Again.

I refuse to write a sappy post about the unbalanced inconveniences in my life, and that I am trying my hardest to hold a metaphorical tight fist. It’s true that my expressions show a calm nature, because the world around me is hurricane and I just stand in the middle in the eye of the storm. I’ve have perfected my composure, that I could fool the closest family & friends involved in my life. Though, I am still expressing myself and it’s true opinions, ideologies, and thoughts…I just refuse to wear my heart on my sleeve. I will not share my heart with anyone. You can call it selfish, but I call it safety. 

People just have a hard time understanding that I am perfectly fine alone. Doesn’t mean that I am a recluse and live this dark morbid life in solitude. I have my good friends and I am very close to my family. Happiness for me is created by those individuals; I am truly blessed. My life is carefree and easy for me to handle without the stress of a partner. My friends and family understand my mood swings and know how to work around my flaws. Their support keeps my feet anchored in the ground.

I don’t have the patience and time to deal with men that mess with my heart. All I have ever asked from my partner is honesty, loyalty, respect, communication, and passion. Oh, and also my space when I am having my manic fits. You can’t cage me, and change me. You have to allow me to be the free spirit that I am. Also, I don’t understand how hard it is to meet me 50/50 in a relationship. Sure, it’s work, but if you really care about someone it’s well worth it. I’ve stuck my heart out for a few people that I have dated, so far I wasted my time and they were undeserving. I don’t want to wait around for that right one to find me and actually give me what I ultimately deserve. I’m better off single making my self happy and living a life without my heart being dragged through the mud. How hard is that for anyone to understand?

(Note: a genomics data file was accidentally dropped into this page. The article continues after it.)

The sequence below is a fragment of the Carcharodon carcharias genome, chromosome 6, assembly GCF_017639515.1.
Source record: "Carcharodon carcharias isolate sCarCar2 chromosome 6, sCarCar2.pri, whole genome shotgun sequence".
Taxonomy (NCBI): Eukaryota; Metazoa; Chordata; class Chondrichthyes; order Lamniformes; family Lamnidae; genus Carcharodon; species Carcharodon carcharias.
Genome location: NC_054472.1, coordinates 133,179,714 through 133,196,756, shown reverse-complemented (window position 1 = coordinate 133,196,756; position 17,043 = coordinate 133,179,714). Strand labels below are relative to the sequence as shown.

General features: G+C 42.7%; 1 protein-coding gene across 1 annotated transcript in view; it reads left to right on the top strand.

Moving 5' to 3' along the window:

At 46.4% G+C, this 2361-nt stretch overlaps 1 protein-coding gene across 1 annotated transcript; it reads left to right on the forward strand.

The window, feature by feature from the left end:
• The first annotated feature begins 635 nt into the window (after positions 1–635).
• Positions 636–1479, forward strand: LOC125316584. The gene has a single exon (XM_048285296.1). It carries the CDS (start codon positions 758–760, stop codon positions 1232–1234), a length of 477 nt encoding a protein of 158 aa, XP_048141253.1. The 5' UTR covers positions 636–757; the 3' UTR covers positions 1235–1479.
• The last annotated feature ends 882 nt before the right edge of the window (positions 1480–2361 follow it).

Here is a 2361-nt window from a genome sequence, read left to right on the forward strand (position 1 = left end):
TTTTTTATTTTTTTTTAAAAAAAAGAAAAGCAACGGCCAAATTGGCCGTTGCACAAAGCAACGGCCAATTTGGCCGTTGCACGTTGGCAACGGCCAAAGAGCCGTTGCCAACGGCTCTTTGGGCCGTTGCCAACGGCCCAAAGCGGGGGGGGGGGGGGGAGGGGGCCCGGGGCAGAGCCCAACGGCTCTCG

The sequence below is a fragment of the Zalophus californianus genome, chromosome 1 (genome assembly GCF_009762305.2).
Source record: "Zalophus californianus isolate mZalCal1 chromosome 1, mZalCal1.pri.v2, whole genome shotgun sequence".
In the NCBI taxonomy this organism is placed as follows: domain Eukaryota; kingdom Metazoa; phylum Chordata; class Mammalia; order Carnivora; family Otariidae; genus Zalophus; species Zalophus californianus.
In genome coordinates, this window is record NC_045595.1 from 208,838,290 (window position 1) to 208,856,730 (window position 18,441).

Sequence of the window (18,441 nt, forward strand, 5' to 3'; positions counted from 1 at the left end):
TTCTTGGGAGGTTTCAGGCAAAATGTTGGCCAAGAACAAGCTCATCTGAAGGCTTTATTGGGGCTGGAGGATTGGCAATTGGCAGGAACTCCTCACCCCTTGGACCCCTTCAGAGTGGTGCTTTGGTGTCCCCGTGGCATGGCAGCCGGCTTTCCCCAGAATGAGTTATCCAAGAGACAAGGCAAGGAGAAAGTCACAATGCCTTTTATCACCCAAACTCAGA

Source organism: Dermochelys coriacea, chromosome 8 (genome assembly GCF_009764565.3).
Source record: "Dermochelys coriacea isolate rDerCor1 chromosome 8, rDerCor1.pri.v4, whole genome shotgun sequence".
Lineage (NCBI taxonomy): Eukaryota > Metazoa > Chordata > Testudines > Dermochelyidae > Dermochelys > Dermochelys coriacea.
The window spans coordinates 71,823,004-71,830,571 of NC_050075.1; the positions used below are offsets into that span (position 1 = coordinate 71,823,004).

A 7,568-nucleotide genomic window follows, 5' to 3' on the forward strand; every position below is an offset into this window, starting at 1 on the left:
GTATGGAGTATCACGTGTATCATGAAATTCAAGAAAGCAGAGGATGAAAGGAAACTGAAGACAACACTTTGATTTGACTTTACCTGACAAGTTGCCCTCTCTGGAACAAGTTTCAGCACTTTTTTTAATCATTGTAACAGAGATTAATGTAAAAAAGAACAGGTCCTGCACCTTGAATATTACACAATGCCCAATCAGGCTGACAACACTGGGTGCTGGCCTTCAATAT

Hopeless

           I don’t know what to do. I have felt this hopeless only one other time in my life; and I have prayed that I would never feel this way again. God must not have heard. Where the last tragedy hit hard and fast like a train; this one is approaching much slower. I can see the train; it is just taking off, yet to build up a proper head of steam. I still have time. There was nothing I could do to make it right last time. The damage had already been done, he was already gone. All I could do was stand there, hold his sister while she cried, and save my own tears for another time. I can only imagine the hell that he had been going through leading him to do it. We weren’t close enough for me to have a real impact on him. At least that is what I tell myself. I still hate myself for not trying; I didn’t even attempt to talk to him about anything. He was family, and though nobody will ever believe it, I failed him. While I’m being honest I might as well admit that I am failing his sister as well. I will not fail my little brother. I will not let him lose. I will fight for the little shit and I will do it with all that I’ve got because I am not losing another brother.